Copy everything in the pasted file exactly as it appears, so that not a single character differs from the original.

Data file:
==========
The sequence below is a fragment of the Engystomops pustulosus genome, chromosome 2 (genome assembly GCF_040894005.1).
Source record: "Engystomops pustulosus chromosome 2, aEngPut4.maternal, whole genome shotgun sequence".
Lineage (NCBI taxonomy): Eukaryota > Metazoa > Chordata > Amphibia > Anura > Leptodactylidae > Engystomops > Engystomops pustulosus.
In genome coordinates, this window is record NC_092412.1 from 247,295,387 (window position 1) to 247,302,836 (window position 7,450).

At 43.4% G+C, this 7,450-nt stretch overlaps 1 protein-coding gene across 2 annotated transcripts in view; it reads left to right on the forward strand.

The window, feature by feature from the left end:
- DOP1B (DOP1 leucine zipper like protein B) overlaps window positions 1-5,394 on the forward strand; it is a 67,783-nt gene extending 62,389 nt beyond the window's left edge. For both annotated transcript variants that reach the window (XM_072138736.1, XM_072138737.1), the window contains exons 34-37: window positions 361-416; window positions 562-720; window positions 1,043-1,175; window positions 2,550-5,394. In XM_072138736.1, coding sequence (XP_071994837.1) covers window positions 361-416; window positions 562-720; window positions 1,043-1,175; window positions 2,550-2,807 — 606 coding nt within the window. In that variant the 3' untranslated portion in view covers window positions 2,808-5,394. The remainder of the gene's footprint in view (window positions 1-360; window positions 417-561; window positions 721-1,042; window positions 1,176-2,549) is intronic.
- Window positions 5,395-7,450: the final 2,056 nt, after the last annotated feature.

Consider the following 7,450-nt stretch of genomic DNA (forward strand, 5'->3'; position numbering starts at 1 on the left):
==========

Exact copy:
The sequence below is a fragment of the Engystomops pustulosus genome, chromosome 2 (genome assembly GCF_040894005.1).
Source record: "Engystomops pustulosus chromosome 2, aEngPut4.maternal, whole genome shotgun sequence".
Lineage (NCBI taxonomy): Eukaryota > Metazoa > Chordata > Amphibia > Anura > Leptodactylidae > Engystomops > Engystomops pustulosus.
In genome coordinates, this window is record NC_092412.1 from 247,295,387 (window position 1) to 247,302,836 (window position 7,450).

At 43.4% G+C, this 7,450-nt stretch overlaps 1 protein-coding gene across 2 annotated transcripts in view; it reads left to right on the forward strand.

The window, feature by feature from the left end:
- DOP1B (DOP1 leucine zipper like protein B) overlaps window positions 1-5,394 on the forward strand; it is a 67,783-nt gene extending 62,389 nt beyond the window's left edge. For both annotated transcript variants that reach the window (XM_072138736.1, XM_072138737.1), the window contains exons 34-37: window positions 361-416; window positions 562-720; window positions 1,043-1,175; window positions 2,550-5,394. In XM_072138736.1, coding sequence (XP_071994837.1) covers window positions 361-416; window positions 562-720; window positions 1,043-1,175; window positions 2,550-2,807 — 606 coding nt within the window. In that variant the 3' untranslated portion in view covers window positions 2,808-5,394. The remainder of the gene's footprint in view (window positions 1-360; window positions 417-561; window positions 721-1,042; window positions 1,176-2,549) is intronic.
- Window positions 5,395-7,450: the final 2,056 nt, after the last annotated feature.

Consider the following 7,450-nt stretch of genomic DNA (forward strand, 5'->3'; position numbering starts at 1 on the left):